Get it in VS!

While Miguel tweeted that support for shared code projects will be added to XS in the future if you live 100% of the time in VS then you can get started today with shared code projects. The first thing you need to do is install the shared code project visual studio plugin assuming you already have Visual Studio 2013 Update 2 RC installed.

With that installed we can go ahead and create a new project:

Then you can add in your iOS and Android apps like normal. Once you want to start writing code in your Shared Code Project you will want to add them as a reference to your other projects so you can get intellisense and bring in namespaces.

Once I have added them here you will be able to see the reference in the project references:

What am I coding against?

Shared code project actually have no references… well actually they have every reference of the parent. What is really cool is that you can toggle between each project when you have a file open from the shared code project.

This means you will probably have to do a lot of toggling between everything to make sure it compiles correctly, but it is pretty slick. So now if I wanted to add HttpClient into the mix here I would add the reference to my iOS and Android project like I normally would, and then start writing code in my Shared Code project:

And there you have it, Shared Code projects integrated into Visual Studio for Xamarin projects!
April 18, 2014 5:50 GMT

Part 3: My StepCounter Android: Pretty UI!

I am no UI expert that is for sure, but I really like what Michael James did with the iOS version of My StepCounter. He made a nice background that changed colors from Red to Green, had a chromeless UI, and utilized very nice fonts. I want to take advantage of some of the work he did and also customize it for android.

Transparent ActionBar

I Wanted to ensure that the full screen was being utilized for this app, but still wanted to take advantage of the unique actions that I can put in the ActionBar. Luckily Android is highly customizable with styles and themes. To create a transparent actionbar you need to override your themes.ActionBar style and give the android:background and android:backgroundStacked a transparent colors. Additionally I wanted to only show the title and then style the TextStyle to be a bit larger and also use a sans-serif-light.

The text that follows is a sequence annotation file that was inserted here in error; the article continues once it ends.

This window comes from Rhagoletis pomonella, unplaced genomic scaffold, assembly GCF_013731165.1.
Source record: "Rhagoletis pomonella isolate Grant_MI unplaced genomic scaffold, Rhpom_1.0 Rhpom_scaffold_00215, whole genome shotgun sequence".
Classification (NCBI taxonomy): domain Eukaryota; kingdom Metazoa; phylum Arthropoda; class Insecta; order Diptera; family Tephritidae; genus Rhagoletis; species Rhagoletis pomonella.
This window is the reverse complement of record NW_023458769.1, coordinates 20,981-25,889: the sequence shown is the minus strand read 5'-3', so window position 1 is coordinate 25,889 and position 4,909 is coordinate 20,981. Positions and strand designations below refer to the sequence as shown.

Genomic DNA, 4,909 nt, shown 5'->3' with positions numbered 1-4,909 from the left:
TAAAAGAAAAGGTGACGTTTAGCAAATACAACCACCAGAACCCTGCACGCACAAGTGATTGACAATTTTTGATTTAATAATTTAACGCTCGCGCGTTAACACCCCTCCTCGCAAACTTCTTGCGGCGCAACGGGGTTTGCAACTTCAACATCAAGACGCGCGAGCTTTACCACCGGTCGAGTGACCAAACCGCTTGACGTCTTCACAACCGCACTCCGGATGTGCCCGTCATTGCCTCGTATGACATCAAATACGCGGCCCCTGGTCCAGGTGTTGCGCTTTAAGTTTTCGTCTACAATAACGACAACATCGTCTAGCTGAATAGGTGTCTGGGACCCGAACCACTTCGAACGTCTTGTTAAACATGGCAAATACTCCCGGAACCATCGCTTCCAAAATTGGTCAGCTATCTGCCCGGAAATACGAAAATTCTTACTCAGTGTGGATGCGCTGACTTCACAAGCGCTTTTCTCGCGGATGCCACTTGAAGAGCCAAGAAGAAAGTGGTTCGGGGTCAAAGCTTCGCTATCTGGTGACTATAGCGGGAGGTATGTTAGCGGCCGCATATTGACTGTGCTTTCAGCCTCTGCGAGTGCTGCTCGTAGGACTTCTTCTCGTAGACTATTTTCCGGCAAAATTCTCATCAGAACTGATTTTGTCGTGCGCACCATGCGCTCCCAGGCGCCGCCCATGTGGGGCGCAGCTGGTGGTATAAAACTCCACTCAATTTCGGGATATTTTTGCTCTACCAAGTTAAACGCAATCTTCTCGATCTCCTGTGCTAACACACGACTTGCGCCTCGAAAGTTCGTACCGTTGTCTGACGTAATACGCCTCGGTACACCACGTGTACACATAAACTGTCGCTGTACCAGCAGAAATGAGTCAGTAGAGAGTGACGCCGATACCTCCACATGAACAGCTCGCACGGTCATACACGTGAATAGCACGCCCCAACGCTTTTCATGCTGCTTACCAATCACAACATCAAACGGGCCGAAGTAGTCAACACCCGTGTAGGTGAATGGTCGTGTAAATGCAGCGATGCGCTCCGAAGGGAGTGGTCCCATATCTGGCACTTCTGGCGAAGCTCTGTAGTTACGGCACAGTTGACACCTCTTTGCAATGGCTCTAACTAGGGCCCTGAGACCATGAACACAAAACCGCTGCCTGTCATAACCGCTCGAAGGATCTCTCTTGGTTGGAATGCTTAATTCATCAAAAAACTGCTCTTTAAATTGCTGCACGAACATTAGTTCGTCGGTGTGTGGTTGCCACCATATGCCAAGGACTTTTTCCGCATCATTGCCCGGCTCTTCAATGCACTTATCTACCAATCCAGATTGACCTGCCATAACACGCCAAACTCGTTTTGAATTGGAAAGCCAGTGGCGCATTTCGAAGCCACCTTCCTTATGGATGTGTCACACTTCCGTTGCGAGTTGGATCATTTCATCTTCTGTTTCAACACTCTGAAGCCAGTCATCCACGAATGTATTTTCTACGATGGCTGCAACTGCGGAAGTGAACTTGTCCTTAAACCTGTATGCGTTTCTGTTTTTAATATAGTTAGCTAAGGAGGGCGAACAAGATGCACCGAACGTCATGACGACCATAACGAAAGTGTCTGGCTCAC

This bit of code results in a stunning and beautiful look:

Pretty Fonts

I was really impressed with the font selection and usage on the iOS version and I wanted to bring that over to Android. Since I am targeting Android 4.4 I can use all of the nice Roboto fonts built in. If I was targeting an older version I could have used my Roboto.TextView control, however all I need to do is set the android:fontFamily to:
  • san-serif
  • sans-serif-light
  • sans-serif-condensed
  • sans-serif-thin
These are all great fonts and when combined with a nice background I get a nice visual look:

Fancy Background

In the iOS version Michael created a custom ProgressView that would change the background RGB based on the percentage that you passed into it. I was actually able to re-use nearly all of this code and put it into a shared file. The main difference was just what property I was settings and how I was creating a new color:

As we can see I have to do a lot of #if defs, but it is nice to re-use all of this RGB arrays so we get the same color on the device. The screenshot I showed earlier you saw a blue background, but what I didn’t show you was how I created this. What I actually did was make my root view the ProgressView, which is a FrameLayout, and then I overlaid another FrameLayout with a blue background on it.

This blue frame layout will be animated later, but here are a few screen shots of what the progress view looks like as I move it:

No Boundaries

After having a few people test out the app I got some instant feedback, which was that I should extend the views up to the System Bar and Navigation Bar. This is a brand new feature in Android 4.4 so why not take advantage of it! It was actually really simple. The first thing I needed to do was add android:windowTranslucentNavigation=”true” and android:windowTranslucentNavigation=”true” to my style: